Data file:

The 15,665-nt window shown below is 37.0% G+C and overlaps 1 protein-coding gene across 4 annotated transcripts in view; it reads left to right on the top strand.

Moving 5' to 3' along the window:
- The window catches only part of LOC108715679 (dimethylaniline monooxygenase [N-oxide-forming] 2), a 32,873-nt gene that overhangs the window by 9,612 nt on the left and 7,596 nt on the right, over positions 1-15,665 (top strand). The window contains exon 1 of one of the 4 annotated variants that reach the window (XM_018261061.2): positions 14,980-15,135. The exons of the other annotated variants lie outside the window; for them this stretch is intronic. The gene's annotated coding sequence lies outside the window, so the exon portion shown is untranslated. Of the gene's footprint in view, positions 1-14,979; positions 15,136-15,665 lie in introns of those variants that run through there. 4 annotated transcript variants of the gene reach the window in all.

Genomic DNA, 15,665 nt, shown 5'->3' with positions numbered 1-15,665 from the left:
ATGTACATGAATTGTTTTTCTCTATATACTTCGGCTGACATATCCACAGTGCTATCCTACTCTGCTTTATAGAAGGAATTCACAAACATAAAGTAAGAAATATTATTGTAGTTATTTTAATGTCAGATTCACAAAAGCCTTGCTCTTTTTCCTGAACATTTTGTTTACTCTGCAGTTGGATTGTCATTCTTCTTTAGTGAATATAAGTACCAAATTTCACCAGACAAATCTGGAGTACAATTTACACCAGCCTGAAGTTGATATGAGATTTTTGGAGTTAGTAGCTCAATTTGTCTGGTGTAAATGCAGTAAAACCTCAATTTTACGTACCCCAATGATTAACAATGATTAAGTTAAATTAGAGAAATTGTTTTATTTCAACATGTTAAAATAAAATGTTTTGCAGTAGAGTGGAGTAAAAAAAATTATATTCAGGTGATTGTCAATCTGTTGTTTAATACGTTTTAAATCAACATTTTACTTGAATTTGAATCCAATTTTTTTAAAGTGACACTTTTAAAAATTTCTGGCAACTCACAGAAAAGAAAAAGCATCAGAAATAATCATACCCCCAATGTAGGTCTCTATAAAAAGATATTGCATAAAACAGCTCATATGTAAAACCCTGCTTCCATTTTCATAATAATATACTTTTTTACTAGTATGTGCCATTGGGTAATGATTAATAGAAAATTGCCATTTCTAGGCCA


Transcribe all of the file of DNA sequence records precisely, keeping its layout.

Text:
The 15,665-nt window shown below is 37.0% G+C and overlaps 1 protein-coding gene across 4 annotated transcripts in view; it reads left to right on the top strand.

Moving 5' to 3' along the window:
- The window catches only part of LOC108715679 (dimethylaniline monooxygenase [N-oxide-forming] 2), a 32,873-nt gene that overhangs the window by 9,612 nt on the left and 7,596 nt on the right, over positions 1-15,665 (top strand). The window contains exon 1 of one of the 4 annotated variants that reach the window (XM_018261061.2): positions 14,980-15,135. The exons of the other annotated variants lie outside the window; for them this stretch is intronic. The gene's annotated coding sequence lies outside the window, so the exon portion shown is untranslated. Of the gene's footprint in view, positions 1-14,979; positions 15,136-15,665 lie in introns of those variants that run through there. 4 annotated transcript variants of the gene reach the window in all.

Genomic DNA, 15,665 nt, shown 5'->3' with positions numbered 1-15,665 from the left:
ATGTACATGAATTGTTTTTCTCTATATACTTCGGCTGACATATCCACAGTGCTATCCTACTCTGCTTTATAGAAGGAATTCACAAACATAAAGTAAGAAATATTATTGTAGTTATTTTAATGTCAGATTCACAAAAGCCTTGCTCTTTTTCCTGAACATTTTGTTTACTCTGCAGTTGGATTGTCATTCTTCTTTAGTGAATATAAGTACCAAATTTCACCAGACAAATCTGGAGTACAATTTACACCAGCCTGAAGTTGATATGAGATTTTTGGAGTTAGTAGCTCAATTTGTCTGGTGTAAATGCAGTAAAACCTCAATTTTACGTACCCCAATGATTAACAATGATTAAGTTAAATTAGAGAAATTGTTTTATTTCAACATGTTAAAATAAAATGTTTTGCAGTAGAGTGGAGTAAAAAAAATTATATTCAGGTGATTGTCAATCTGTTGTTTAATACGTTTTAAATCAACATTTTACTTGAATTTGAATCCAATTTTTTTAAAGTGACACTTTTAAAAATTTCTGGCAACTCACAGAAAAGAAAAAGCATCAGAAATAATCATACCCCCAATGTAGGTCTCTATAAAAAGATATTGCATAAAACAGCTCATATGTAAAACCCTGCTTCCATTTTCATAATAATATACTTTTTTACTAGTATGTGCCATTGGGTAATGATTAATAGAAAATTGCCATTTCTAGGCCA